JPMorgan and the New Voices Foundation launch business bootcamp for WOC
JPMorgan Chase wants to make sure that businesses from all across the U.S., not just in the major cities, are represented
JPMorgan Chase announced on Monday that it will be partnering with the New Voices Foundation, a organization dedicated to productive community-building and entrepreneurial development for women of color, to launch a business banking educational program called the New Voices Banking Bootcamp.
The program will find 15 business-savvy female entrepreneurs of color to participate in the bootcamp which will take place at the end of this year. Applications are open until Nov. 22.
And although JPMorgan Chase and the New Voices Foundation are looking to engage companies that have promising futures and have been incorporated for at least two years, they want to make sure that businesses from all across the U.S. — not just in the major cities — are represented.
“Because of this new virtual environment, it allows us to have zero bias towards where you’re geographically located,” said Advancing Black Pathways’ head of wealth, Tosh Ernest, in an interview.
“With this virtual bootcamp, we’re actually hoping we’ll be able to find those gems that are maybe in the middle of Idaho somewhere, but are overlooked when it comes to the east coast, west coast nature of some of these startup communities and ecosystems,” Ernest continued.
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Upon completion of the program, the chosen businesses will be given $10,000.
“Access to capital continues to be out of reach for women of color entrepreneurs with investors both less likely to be exposed to these entrepreneurs and less willing to diversify their applicant pools. Moreover, research has shown that most investors have different standards for women of color when evaluating their funding eligibility,” said Richelyna Hall, New Voices Foundation’s chief impact officer in a statement.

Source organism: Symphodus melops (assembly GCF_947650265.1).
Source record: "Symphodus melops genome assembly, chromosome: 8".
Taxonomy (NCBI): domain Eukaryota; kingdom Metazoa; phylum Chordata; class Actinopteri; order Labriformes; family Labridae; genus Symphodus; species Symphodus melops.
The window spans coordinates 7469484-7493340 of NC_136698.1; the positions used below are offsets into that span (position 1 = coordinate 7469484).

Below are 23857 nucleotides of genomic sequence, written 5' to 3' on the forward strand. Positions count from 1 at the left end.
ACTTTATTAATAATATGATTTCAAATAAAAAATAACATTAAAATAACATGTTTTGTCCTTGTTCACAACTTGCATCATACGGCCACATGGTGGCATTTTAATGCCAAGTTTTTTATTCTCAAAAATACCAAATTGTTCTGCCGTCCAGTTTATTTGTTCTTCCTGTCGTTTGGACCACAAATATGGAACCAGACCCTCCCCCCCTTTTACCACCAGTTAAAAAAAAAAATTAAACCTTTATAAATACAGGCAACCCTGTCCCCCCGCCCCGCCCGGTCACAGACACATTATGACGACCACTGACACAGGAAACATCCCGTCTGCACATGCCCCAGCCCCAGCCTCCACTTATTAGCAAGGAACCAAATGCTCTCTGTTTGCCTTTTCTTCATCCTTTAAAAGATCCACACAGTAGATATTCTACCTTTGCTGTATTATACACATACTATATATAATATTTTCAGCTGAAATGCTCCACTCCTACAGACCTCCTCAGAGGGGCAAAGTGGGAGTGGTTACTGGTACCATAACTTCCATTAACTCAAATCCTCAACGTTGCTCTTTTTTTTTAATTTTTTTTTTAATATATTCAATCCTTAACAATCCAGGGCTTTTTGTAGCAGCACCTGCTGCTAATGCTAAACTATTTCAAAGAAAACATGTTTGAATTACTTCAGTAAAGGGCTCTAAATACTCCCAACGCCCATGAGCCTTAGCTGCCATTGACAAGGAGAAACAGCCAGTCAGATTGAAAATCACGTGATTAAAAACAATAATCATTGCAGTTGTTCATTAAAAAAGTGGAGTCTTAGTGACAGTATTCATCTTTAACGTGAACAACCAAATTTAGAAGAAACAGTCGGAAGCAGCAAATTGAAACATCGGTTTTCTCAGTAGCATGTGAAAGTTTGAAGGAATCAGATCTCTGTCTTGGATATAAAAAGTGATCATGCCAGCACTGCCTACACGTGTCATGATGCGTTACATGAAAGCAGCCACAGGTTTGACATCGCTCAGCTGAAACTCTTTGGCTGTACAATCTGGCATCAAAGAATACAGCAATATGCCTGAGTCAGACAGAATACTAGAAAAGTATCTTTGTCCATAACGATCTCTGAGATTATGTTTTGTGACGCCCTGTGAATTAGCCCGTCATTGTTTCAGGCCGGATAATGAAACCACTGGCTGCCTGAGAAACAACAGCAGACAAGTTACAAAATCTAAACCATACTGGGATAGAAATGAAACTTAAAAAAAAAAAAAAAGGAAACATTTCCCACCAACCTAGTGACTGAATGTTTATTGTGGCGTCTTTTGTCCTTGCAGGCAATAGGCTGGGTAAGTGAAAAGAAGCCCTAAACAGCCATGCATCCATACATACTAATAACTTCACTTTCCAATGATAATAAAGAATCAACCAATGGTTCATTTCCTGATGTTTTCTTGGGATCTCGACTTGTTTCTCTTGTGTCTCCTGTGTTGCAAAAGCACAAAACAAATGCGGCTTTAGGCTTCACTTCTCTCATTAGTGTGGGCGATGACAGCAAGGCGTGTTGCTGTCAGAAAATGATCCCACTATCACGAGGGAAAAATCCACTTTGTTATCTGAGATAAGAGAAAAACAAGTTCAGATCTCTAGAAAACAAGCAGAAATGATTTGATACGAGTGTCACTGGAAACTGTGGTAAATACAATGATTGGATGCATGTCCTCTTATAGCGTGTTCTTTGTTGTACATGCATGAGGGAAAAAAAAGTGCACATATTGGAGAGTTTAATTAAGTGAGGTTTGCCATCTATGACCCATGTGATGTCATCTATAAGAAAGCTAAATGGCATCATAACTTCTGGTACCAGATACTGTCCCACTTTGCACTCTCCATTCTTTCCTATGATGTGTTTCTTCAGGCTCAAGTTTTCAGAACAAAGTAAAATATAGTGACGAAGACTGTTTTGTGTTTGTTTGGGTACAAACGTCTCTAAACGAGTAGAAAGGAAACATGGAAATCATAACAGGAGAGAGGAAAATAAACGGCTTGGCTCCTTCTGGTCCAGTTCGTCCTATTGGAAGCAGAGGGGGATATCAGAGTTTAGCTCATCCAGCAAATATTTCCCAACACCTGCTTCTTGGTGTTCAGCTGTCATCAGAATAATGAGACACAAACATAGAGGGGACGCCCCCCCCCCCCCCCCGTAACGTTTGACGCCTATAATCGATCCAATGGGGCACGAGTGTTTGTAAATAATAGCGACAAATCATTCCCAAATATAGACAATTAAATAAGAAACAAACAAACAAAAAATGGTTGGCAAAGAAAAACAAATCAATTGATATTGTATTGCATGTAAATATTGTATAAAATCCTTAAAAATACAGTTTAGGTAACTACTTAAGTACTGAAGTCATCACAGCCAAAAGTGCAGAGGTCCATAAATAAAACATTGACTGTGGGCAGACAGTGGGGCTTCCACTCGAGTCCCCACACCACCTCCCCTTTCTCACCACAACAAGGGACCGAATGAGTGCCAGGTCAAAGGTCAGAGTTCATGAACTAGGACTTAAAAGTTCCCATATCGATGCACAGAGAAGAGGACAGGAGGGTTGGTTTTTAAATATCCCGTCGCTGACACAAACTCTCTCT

The program will consist of three intensive half-day training sessions and participants will hear from experts from JPMorgan Chase and the New Voices Foundation’s networks. One session will cover risk analysis, another will cover bank-businesses relationships, and the final one will touch on securing capital and scaling one’s business.
The entrepreneurs will also be paired with seasoned industry mentors to help advise them on next steps for their businesses in between bootcamp sessions.
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This program is part of JPMorgan’s ongoing Advancing Black Pathways initiative which launched in early 2019 to address the racial wealth gap and the systemic inequalities we see across the country.
“Our objective for this is making sure we don’t just help them through this bootcamp, but we help them with their banking relationships in an ongoing way and a sustainable way, as they continue to grow their business,” said Ernest.
“We are unapologetically looking to bank Black businesses and to let them know that we’re invested in their futures,” she continued.
Black businesses are often based in Black communities and JPMorgan Chase says they want to help scale these Black businesses, so that they can hire employees in their communities.
Ernst noted that only 4% percent of Black business actually hire employees while about 15% of white owned businesses hire employees. “If Black business could reach employee parity,” said Ernst, “We could eradicate the joblessness numbers in the Black community.”
“How’s that for closing the wealth gap!” She exclaimed.
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